This seminal TV show by renowned Danish Director Lars Von Trier has finally been released in its entirety this month, giving UK residence a chance to once again delight in its maddeningly Twin Peaks surrealist style, set against a backdrop of horrific nineties soap opera conventions.
The Kingdom takes place within the walls of a Copenhagen hospital where there appears to be a little more than just the curing of the infirm taking place. Amongst the feuding doctors and nurses across the wards there appears to be something unusual occurring throughout this establishment of scientific rationalism and medical enlightenment. Paranormal activities are ripe within Kingdom Hospital, from the ghost of a child in the elevator to the haunting recurrence of a driverless ambulance, these ghostly apparitions point to something other worldly within this otherwise rigid and professional establishment.
Despite the continued supernatural occurrences there remain many staunch unbelievers, including most notably Dr Helmer, a Swedish neurosurgeon whose super-intolerance to Danes has created a palpable level of rivalry throughout the infirmary. He spends most of the film attempting to cover up a case of gross malpractice whilst simultaneously being ingratiated into the hospital’s secretive professional cult, a collective which is strikingly reminiscent of the dark underbelly which was ever present in David Lynch’s profane, yet incredibly enjoyable aforementioned series.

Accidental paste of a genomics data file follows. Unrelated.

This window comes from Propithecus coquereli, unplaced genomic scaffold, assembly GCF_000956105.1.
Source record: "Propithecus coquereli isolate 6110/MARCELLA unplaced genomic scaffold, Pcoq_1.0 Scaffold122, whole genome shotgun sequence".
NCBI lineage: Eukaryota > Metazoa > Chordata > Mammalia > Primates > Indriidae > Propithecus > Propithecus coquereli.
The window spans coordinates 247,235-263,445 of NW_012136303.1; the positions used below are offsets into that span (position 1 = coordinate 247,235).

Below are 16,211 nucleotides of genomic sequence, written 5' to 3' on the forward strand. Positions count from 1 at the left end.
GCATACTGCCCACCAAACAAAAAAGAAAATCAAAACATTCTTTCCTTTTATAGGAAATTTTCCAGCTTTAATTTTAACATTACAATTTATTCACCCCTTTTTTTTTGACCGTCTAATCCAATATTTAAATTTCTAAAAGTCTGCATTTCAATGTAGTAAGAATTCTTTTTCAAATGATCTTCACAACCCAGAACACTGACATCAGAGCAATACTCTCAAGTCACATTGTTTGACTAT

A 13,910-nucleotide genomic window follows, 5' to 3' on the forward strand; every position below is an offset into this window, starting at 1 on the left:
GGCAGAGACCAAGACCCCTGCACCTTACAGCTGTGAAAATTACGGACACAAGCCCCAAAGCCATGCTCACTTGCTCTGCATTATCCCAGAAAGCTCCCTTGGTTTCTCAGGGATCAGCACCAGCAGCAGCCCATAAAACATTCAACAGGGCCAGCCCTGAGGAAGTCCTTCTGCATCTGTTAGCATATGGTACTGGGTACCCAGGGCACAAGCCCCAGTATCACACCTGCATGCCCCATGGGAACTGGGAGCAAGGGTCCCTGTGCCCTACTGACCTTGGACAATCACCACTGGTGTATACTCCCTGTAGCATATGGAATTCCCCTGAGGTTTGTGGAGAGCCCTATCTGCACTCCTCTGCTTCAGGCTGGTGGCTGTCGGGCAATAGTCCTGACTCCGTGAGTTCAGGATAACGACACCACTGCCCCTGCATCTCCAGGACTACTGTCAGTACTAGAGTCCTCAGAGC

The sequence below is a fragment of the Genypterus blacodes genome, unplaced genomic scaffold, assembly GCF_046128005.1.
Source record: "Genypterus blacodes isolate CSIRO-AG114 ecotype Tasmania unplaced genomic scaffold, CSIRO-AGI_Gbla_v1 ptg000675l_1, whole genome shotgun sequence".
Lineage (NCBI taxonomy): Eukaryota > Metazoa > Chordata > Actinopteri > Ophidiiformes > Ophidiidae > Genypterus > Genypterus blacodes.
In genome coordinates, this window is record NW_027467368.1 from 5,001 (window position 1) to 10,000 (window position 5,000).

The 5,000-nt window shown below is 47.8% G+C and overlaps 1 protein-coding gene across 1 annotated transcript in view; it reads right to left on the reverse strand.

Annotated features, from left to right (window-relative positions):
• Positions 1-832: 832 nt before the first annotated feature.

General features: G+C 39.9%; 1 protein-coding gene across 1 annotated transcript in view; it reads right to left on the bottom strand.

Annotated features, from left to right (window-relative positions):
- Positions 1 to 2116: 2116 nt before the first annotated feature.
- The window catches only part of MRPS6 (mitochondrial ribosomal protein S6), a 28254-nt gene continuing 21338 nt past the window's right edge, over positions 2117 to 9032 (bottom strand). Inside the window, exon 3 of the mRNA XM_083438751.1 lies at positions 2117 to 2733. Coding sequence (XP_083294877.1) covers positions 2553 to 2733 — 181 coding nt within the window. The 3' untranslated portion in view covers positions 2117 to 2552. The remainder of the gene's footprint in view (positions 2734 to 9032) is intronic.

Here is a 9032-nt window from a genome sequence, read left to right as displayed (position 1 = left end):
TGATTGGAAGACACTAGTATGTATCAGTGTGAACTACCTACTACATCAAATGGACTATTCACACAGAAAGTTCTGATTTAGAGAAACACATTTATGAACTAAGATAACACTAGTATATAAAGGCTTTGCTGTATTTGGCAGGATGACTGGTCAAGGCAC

Whilst not losing any of its charm or subtle horror The Kingdom has somewhat aged over the last ten years. The orange sepia tone used to film these two seasons, when played through a high definition television feels like wading through old washed out photos. A gimmick which may have amplified the fear when first released unfortunately just seems strikingly cheap and tacky when intermixed with the show’s satirical take on the poorly conceived and badly acted styles of the Americanised dramatic productions of the nineties it aims to parody.
Fans of cult television will no doubt rejoice in being able to re-view this dense and surreal reworking of the hospital drama template and for good reason. Behind the murky cinematography lies a wonderful collection of eerie stories which suits this extended format and acts as an insightful window into the early career of one of cinemas most controversial yet, artistically talented directors of our modern age.